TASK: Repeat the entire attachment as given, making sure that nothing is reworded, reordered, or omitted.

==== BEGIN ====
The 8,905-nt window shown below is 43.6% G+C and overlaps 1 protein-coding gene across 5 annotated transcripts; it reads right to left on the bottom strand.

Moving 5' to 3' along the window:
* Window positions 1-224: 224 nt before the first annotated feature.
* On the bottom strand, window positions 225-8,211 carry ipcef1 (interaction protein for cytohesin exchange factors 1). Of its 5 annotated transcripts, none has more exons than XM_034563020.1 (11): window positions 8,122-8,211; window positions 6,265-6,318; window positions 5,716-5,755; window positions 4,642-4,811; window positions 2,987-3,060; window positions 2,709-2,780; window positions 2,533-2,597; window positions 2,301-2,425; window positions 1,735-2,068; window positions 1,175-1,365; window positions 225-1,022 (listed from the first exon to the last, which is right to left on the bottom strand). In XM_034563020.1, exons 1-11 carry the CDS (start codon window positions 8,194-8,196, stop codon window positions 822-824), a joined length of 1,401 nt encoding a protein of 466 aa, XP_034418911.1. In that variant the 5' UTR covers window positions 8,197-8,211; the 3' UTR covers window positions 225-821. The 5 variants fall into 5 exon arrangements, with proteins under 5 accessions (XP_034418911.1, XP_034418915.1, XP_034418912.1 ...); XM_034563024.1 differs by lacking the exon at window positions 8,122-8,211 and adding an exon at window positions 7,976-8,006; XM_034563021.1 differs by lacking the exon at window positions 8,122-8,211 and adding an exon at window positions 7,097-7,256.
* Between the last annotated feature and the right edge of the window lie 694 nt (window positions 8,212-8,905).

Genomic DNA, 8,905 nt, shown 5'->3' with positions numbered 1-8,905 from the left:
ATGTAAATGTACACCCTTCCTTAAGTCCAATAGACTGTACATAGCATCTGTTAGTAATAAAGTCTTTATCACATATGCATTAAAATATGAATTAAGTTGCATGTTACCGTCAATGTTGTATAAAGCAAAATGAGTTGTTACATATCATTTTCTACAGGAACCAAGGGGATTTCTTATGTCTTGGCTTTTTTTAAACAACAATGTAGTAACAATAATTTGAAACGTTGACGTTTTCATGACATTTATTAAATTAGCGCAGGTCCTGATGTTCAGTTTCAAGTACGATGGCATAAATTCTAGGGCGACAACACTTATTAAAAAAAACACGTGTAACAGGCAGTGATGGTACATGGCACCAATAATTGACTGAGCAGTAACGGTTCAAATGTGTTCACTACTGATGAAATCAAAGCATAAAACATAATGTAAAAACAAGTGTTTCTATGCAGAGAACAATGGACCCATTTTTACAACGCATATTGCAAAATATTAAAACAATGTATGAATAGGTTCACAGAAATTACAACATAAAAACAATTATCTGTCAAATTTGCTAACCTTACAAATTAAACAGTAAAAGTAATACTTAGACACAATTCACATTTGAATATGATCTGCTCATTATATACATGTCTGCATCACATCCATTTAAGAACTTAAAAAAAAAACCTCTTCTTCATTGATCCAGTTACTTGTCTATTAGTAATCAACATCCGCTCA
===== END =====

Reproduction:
The 8,905-nt window shown below is 43.6% G+C and overlaps 1 protein-coding gene across 5 annotated transcripts; it reads right to left on the bottom strand.

Moving 5' to 3' along the window:
* Window positions 1-224: 224 nt before the first annotated feature.
* On the bottom strand, window positions 225-8,211 carry ipcef1 (interaction protein for cytohesin exchange factors 1). Of its 5 annotated transcripts, none has more exons than XM_034563020.1 (11): window positions 8,122-8,211; window positions 6,265-6,318; window positions 5,716-5,755; window positions 4,642-4,811; window positions 2,987-3,060; window positions 2,709-2,780; window positions 2,533-2,597; window positions 2,301-2,425; window positions 1,735-2,068; window positions 1,175-1,365; window positions 225-1,022 (listed from the first exon to the last, which is right to left on the bottom strand). In XM_034563020.1, exons 1-11 carry the CDS (start codon window positions 8,194-8,196, stop codon window positions 822-824), a joined length of 1,401 nt encoding a protein of 466 aa, XP_034418911.1. In that variant the 5' UTR covers window positions 8,197-8,211; the 3' UTR covers window positions 225-821. The 5 variants fall into 5 exon arrangements, with proteins under 5 accessions (XP_034418911.1, XP_034418915.1, XP_034418912.1 ...); XM_034563024.1 differs by lacking the exon at window positions 8,122-8,211 and adding an exon at window positions 7,976-8,006; XM_034563021.1 differs by lacking the exon at window positions 8,122-8,211 and adding an exon at window positions 7,097-7,256.
* Between the last annotated feature and the right edge of the window lie 694 nt (window positions 8,212-8,905).

Genomic DNA, 8,905 nt, shown 5'->3' with positions numbered 1-8,905 from the left:
ATGTAAATGTACACCCTTCCTTAAGTCCAATAGACTGTACATAGCATCTGTTAGTAATAAAGTCTTTATCACATATGCATTAAAATATGAATTAAGTTGCATGTTACCGTCAATGTTGTATAAAGCAAAATGAGTTGTTACATATCATTTTCTACAGGAACCAAGGGGATTTCTTATGTCTTGGCTTTTTTTAAACAACAATGTAGTAACAATAATTTGAAACGTTGACGTTTTCATGACATTTATTAAATTAGCGCAGGTCCTGATGTTCAGTTTCAAGTACGATGGCATAAATTCTAGGGCGACAACACTTATTAAAAAAAACACGTGTAACAGGCAGTGATGGTACATGGCACCAATAATTGACTGAGCAGTAACGGTTCAAATGTGTTCACTACTGATGAAATCAAAGCATAAAACATAATGTAAAAACAAGTGTTTCTATGCAGAGAACAATGGACCCATTTTTACAACGCATATTGCAAAATATTAAAACAATGTATGAATAGGTTCACAGAAATTACAACATAAAAACAATTATCTGTCAAATTTGCTAACCTTACAAATTAAACAGTAAAAGTAATACTTAGACACAATTCACATTTGAATATGATCTGCTCATTATATACATGTCTGCATCACATCCATTTAAGAACTTAAAAAAAAAACCTCTTCTTCATTGATCCAGTTACTTGTCTATTAGTAATCAACATCCGCTCA